Looking above, it should be no surprise to OSU fans that Hurley, Stephens, DeLucia, and Kovanda are the big RBI producers. To further that, Hurley and Kovanda have done very well with runners on and two outs, stranding very few base runners. Stephens, while dark orange, isn’t that bad of a situation. He’s been fairly high risk high reward. DuLucia, in the same way, is producing more RBI than he’s stranding runners. That’s good. The surprise though, is how many runners are getting stranded by Dew and Burkhart. Those two were expected to be big RBI guys this year, and to some extent, they just aren’t producing the way that they should be with runners on.
Looking at the slugging percentages, we can also get an idea of how certain players are doing. That chart:
Again, Hurley is destroying any and all pitching. Likewise, Stephens is as well, but due to a brief injury stint, he’s a bit behind in at bats. Meanwhile, Streng really stands out:
By making Dew the designated hitter instead of the everyday first baseman, Streng is being inserted into the lineup. He’s been a blatant weak link in the lineup, and a change may be warranted. While stats are somewhat limited on the back ups, I like the idea of using Cypret as a designated hitter just due to his ability to get on base this season. He doesn’t have to be the stereotypical RBI power hitter in the DH role, but rather someone who gets on base and lets others knock him in. That’s just as valuable in this lineup. Sure, he may not have a lot of AB’s this season, but he should be given a chance given his production in games where he has gotten multiple at bats (6/16, 4 R, 3 RBI, 2 BB).
We’ll take at one more visualization of this kind next. This relates the on-base percentage (color) to number of runs scored (tile size). This is a slightly tougher visualization to make out as one metric (runs scored) depends on usage rate. I’ll give you an example after the chart:
Here, you can see Rupert has been a machine at getting on base, but he’s very low on the list of runs scored. Looking at the above visualization of slugging percentage vs. at bats, you’ll also notice he’s had half as many at bats as any of the major hitters. Despite that, you can see he’s scored nearly as many runs as as Stephens, DeLucia, or Streng. While part of the reason Rupert doesn’t see much playing time is his defense (4 errors for a .826 fielding percentage), he’s got a huge offensive advantage over Engle in the middle infield. Even Engle has four errors this season, granted he’s had quite a few more opportunities to redeem himself.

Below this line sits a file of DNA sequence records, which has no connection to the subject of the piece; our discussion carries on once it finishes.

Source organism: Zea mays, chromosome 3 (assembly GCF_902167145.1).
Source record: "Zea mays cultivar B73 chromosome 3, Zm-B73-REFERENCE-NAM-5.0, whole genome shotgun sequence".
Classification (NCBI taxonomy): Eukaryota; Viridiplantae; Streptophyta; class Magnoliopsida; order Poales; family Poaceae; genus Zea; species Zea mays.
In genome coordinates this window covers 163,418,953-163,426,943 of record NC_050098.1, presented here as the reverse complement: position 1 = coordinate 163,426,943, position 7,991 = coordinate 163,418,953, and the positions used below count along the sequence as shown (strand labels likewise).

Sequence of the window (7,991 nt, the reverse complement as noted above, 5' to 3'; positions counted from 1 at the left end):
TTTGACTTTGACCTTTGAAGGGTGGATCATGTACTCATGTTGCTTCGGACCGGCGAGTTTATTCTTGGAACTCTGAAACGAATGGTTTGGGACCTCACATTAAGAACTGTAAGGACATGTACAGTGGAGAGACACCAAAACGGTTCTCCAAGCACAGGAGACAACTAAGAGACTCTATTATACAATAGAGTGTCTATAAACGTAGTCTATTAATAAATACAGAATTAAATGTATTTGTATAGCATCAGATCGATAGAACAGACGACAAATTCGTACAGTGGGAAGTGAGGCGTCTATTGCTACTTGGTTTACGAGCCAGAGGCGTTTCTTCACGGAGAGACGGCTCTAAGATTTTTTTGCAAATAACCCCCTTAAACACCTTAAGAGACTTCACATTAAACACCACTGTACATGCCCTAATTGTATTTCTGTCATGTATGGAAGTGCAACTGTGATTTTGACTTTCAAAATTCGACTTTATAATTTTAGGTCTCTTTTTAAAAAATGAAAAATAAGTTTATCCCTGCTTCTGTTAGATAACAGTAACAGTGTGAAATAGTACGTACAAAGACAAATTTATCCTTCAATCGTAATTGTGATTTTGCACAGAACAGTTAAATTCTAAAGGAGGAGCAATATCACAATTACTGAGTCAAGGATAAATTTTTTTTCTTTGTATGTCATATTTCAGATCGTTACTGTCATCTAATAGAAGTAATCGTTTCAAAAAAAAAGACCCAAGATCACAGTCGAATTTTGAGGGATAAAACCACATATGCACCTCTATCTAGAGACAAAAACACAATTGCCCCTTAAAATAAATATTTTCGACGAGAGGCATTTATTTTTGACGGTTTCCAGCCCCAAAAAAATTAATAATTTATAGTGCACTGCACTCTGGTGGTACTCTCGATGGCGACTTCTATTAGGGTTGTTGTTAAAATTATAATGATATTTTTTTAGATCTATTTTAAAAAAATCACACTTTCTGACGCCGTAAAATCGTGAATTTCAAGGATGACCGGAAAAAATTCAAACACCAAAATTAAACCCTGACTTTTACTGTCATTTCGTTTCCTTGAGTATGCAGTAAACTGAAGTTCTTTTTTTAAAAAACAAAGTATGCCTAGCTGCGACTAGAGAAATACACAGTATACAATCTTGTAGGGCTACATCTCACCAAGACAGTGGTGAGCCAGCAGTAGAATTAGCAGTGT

Between these two playing time questions, I’m lead to believe that perhaps Bob Todd isn’t giving his lineup much consideration? It would seem to me that with Hurley’s great numbers, you’d be batting him second or third in the lineup. Why is his bat being wasted at lead off? Why isn’t Rupert given a bigger shot and a chance to hit lead off with Hurley, Stephens, and Burkhart behind him? If he’s going to be an RBI producer again, can Dew be dropped in the lineup to get him some better chances with runners on base in front of him, at least getting the pressure off him? Or can we bump him up to take advantage of his solid on-base numbers? All these seem like reasonable questions to be asked.
If it were up to me, I’d have a lineup that looked a bit more like this:
I think this maximizes the on base capabilities as well as the power. I think it’s time for change, and this lineup at least gets the opportunity for players to compete. I will note that I originally wanted to switch Burkhart and Dew, but after looking into the speed of each player, I had them switched. As far as Todd’s propensity to create an alternating righty, lefty, righty lineup, I just don’t think it works with his talent that well. I can’t justify unlinking Burkhart and Hurley in the lineup as back-t0-back lefties. Stephens just isn’t as good as either of them to warrant insertion.
On the other end of the spectrum, most of the outsiders opinion on pitching can be boiled down to one decision: Why on Earth did Todd schedule 7 games (potentially 8 according to the schedule) in 7 days? There’s no way that the bullpen was going to be able to handle that. While yes, they do have quite a break after the week long of pitching, there is an extreme increase in the chance of injury pitching this much. Eric Best made a start and 3 relief appearances during that time. That’s unsettling knowing that he was being slowly worked back into the pitching staff following a injury.
Things like that make me question some of the practices in Columbus. It just seems sketchy or potentially threatening. When added to the strange reasoning with the batting order, I wonder just what it will take before Buckeye alumni and fans start to put the heat on Todd. Sure, last season was a great year, but how much of that was on the coach, and how much of that was on his players counteracting the coaching? I’m not sure.
Whatever it is, it’s been an interesting year already for Ohio State, and it probably won’t change over night when the Big Ten season comes around.
Filed under: Division I